COPE: Helping people move on
First published 6th August, 2013
Between 1964 and 1973 the US army dropped more than two million tons of ordnance on Laos, earning the country the dubious distinction of being the most heavily bombed country per capita in history. The Cooperative Orthotic and Prosthetic Enterprise -- COPE -- is a non-profit based in Vientiane that runs rehabilitation centres aiming to provide access to orthotic and prosthetic devices and a range of other services for the victims of the remains of these weapons.
The majority of the bombs dropped by the US were cluster munitions-- bomb casings containing around 200 smaller bombs, which explode upon impact. Cluster munitions are engineered to react to hard surfaces, but the extensive vegetation covering the Lao countryside was often not firm enough to trigger explosions, leaving around one third of the 260 million bombs dropped unexploded and lodged within forests and paddy.
Art made of scrap metal from cluster bomb casings.
Contaminating around 25% of villages throughout Laos, these unexploded ordnances (UXOs) have plagued rural dwellers every since, detonating from the impact of ploughs, shovels and the prods of curious children. More than 20,000 lives have been lost to UXOs in the post-war era, and thousands of more victims have been injured -- often blinded or losing limbs.
Less than a single percent of UXOs have been removed, and until this monumental task is completed, every year will see around another hundred casualties from UXOs in Laos.
Each cluster munition contains around 200 smaller bombs.
Raised in a society that has yet to develop an infrastructure for people with disabilities, most surviving UXO victims in Laos remain in the care of their families. Few victims are able to acquire vocational skills and education; many end up a financial burden to their families, who do not have the means to provide them with sufficient care and resources. For the many Lao families who subsist on a few dollars a day, the time and cost of caring for a disabled family members is a challenge. Furthermore, they're financially incapable of investing in mobility aids and training that would help disabled family members achieve greater physical and economic autonomy.
COPE provides UXO victims not only with physical assistance, but with a means to become an active member of society. COPE also serves as a training ground for Lao medical students wishing to specialise in rehabilitation, both to improve medical care in Laos and as an effort to make the project sustainable in the long term, so that the project will be entirely Lao-run in the future.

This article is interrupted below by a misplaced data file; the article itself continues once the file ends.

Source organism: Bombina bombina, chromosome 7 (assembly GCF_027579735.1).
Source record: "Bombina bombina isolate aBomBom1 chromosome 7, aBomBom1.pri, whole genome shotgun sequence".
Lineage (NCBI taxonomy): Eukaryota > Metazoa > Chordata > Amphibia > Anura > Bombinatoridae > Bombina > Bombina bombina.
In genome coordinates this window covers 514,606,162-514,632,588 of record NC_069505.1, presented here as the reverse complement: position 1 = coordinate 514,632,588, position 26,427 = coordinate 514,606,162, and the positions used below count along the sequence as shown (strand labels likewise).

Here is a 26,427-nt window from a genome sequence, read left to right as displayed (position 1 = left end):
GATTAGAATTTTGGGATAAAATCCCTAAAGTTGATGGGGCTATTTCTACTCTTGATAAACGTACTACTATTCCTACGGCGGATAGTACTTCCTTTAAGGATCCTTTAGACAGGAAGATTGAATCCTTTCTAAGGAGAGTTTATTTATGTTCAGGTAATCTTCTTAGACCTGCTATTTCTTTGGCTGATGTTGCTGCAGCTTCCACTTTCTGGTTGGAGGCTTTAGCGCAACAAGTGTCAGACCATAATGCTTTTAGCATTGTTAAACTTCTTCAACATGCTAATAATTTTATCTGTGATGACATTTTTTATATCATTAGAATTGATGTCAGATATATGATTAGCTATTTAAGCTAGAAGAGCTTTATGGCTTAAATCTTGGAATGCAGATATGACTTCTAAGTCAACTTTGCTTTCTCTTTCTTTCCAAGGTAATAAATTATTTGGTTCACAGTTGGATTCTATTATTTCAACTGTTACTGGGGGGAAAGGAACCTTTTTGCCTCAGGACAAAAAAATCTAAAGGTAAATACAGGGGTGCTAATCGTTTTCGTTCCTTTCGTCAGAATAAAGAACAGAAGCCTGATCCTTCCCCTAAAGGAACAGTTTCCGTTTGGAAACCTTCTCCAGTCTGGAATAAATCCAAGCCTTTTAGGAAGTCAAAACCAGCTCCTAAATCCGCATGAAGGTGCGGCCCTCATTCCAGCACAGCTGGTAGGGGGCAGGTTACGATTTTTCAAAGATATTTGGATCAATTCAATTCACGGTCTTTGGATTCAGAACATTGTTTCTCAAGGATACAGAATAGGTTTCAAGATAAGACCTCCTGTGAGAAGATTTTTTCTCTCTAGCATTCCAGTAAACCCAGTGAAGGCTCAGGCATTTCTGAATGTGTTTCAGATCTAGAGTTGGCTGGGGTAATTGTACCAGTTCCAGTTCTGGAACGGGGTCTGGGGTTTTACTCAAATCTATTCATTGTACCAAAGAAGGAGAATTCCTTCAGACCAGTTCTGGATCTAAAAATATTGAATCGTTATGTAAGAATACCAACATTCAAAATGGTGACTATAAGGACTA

Prosthetic legs help people move on.
The central COPE complex in Vientiane additionally provides housing and schooling for young UXO victims whose families cannot afford their care. Volunteer positions are sometimes available, but simply popping in to see the victims is not permitted. Anyone interested in participating or simply learning more about the war and UXOs is encouraged to come to the COPE Visitor Centre.
An old bomb casing used as a flower bed at the Visitor Centre.
The COPE Visitor Centre provides a little tour of the world of UXOs, telling of war history and showing examples not only of the bombs, but various ingenious uses for scrap metal from bomb casings. It explains the role of COPE and shows examples of prosthetics, and has a movie room with about a dozen documentaries to watch at your leisure.
Admission is free. Donation boxes are provided for those wishing to contribute, and proceeds from gift shop merchandise go towards funding the project. If you're in Vientiane in November/December, check to see whether you'll be there for the annual fundraising concert. For 30,000 kip, you'll see a variety of local bands and everyone's favourite B-boys, Lao Bang Fai, hit the stage. Booths sell food and drink from around the world, and a crowd of all nationalities party on in the knowledge that all proceeds will go toward providing new opportunities in life for the victims of UXOs.
Khou Vieng Road (about a kilometre from the bus station)
Open daily 09:00-18:00
Each month a Travelfish.org writer selects a charity or non-government organisation that they believe does excellent work on their patch in Southeast Asia. They write about them and we donate $100, a small way for us to give something back to the region. If you're looking to give back too, please consider giving a little cash as well.
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